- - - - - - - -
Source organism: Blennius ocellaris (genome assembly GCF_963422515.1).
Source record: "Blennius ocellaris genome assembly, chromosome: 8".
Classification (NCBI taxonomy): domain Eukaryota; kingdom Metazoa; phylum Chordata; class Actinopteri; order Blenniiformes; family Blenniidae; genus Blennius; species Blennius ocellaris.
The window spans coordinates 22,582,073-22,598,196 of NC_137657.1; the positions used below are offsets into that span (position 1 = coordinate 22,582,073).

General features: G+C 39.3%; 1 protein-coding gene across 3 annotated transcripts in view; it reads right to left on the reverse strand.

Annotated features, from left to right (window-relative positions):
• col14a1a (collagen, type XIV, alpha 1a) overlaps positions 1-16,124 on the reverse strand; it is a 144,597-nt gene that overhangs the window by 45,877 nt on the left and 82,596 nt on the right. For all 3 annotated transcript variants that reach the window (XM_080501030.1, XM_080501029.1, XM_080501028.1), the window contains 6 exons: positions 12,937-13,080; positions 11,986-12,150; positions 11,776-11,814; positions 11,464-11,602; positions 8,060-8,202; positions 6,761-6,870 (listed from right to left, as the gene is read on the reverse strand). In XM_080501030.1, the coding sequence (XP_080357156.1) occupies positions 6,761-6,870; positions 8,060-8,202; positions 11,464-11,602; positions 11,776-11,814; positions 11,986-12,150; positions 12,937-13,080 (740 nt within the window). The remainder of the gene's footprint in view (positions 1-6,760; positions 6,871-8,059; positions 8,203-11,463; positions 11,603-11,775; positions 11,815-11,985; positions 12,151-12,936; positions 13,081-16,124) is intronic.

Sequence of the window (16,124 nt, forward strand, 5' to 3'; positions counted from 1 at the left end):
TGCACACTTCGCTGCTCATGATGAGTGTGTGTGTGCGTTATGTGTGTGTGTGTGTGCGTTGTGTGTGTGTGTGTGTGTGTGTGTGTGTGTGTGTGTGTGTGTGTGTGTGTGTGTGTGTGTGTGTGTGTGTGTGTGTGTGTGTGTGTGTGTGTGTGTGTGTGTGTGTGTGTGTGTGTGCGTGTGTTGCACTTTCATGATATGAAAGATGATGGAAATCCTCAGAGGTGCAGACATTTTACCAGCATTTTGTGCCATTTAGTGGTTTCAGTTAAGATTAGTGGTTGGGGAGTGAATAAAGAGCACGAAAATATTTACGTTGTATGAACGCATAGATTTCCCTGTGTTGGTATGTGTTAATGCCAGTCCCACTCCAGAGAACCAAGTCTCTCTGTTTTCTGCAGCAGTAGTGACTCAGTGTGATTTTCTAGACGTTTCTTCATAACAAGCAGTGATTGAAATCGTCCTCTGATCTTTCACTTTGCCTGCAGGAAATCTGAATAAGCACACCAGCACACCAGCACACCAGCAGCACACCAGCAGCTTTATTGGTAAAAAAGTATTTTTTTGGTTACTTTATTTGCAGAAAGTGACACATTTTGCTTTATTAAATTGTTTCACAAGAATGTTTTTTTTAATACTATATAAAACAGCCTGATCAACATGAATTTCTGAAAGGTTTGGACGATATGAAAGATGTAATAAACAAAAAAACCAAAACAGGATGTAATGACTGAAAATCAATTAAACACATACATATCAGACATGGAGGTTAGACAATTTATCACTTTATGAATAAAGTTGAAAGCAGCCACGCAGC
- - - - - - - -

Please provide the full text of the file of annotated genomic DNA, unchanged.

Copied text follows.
Source organism: Blennius ocellaris (genome assembly GCF_963422515.1).
Source record: "Blennius ocellaris genome assembly, chromosome: 8".
Classification (NCBI taxonomy): domain Eukaryota; kingdom Metazoa; phylum Chordata; class Actinopteri; order Blenniiformes; family Blenniidae; genus Blennius; species Blennius ocellaris.
The window spans coordinates 22,582,073-22,598,196 of NC_137657.1; the positions used below are offsets into that span (position 1 = coordinate 22,582,073).

General features: G+C 39.3%; 1 protein-coding gene across 3 annotated transcripts in view; it reads right to left on the reverse strand.

Annotated features, from left to right (window-relative positions):
• col14a1a (collagen, type XIV, alpha 1a) overlaps positions 1-16,124 on the reverse strand; it is a 144,597-nt gene that overhangs the window by 45,877 nt on the left and 82,596 nt on the right. For all 3 annotated transcript variants that reach the window (XM_080501030.1, XM_080501029.1, XM_080501028.1), the window contains 6 exons: positions 12,937-13,080; positions 11,986-12,150; positions 11,776-11,814; positions 11,464-11,602; positions 8,060-8,202; positions 6,761-6,870 (listed from right to left, as the gene is read on the reverse strand). In XM_080501030.1, the coding sequence (XP_080357156.1) occupies positions 6,761-6,870; positions 8,060-8,202; positions 11,464-11,602; positions 11,776-11,814; positions 11,986-12,150; positions 12,937-13,080 (740 nt within the window). The remainder of the gene's footprint in view (positions 1-6,760; positions 6,871-8,059; positions 8,203-11,463; positions 11,603-11,775; positions 11,815-11,985; positions 12,151-12,936; positions 13,081-16,124) is intronic.

Sequence of the window (16,124 nt, forward strand, 5' to 3'; positions counted from 1 at the left end):
TGCACACTTCGCTGCTCATGATGAGTGTGTGTGTGCGTTATGTGTGTGTGTGTGTGCGTTGTGTGTGTGTGTGTGTGTGTGTGTGTGTGTGTGTGTGTGTGTGTGTGTGTGTGTGTGTGTGTGTGTGTGTGTGTGTGTGTGTGTGTGTGTGTGTGTGTGTGTGTGTGTGTGTGTGTGCGTGTGTTGCACTTTCATGATATGAAAGATGATGGAAATCCTCAGAGGTGCAGACATTTTACCAGCATTTTGTGCCATTTAGTGGTTTCAGTTAAGATTAGTGGTTGGGGAGTGAATAAAGAGCACGAAAATATTTACGTTGTATGAACGCATAGATTTCCCTGTGTTGGTATGTGTTAATGCCAGTCCCACTCCAGAGAACCAAGTCTCTCTGTTTTCTGCAGCAGTAGTGACTCAGTGTGATTTTCTAGACGTTTCTTCATAACAAGCAGTGATTGAAATCGTCCTCTGATCTTTCACTTTGCCTGCAGGAAATCTGAATAAGCACACCAGCACACCAGCACACCAGCAGCACACCAGCAGCTTTATTGGTAAAAAAGTATTTTTTTGGTTACTTTATTTGCAGAAAGTGACACATTTTGCTTTATTAAATTGTTTCACAAGAATGTTTTTTTTAATACTATATAAAACAGCCTGATCAACATGAATTTCTGAAAGGTTTGGACGATATGAAAGATGTAATAAACAAAAAAACCAAAACAGGATGTAATGACTGAAAATCAATTAAACACATACATATCAGACATGGAGGTTAGACAATTTATCACTTTATGAATAAAGTTGAAAGCAGCCACGCAGC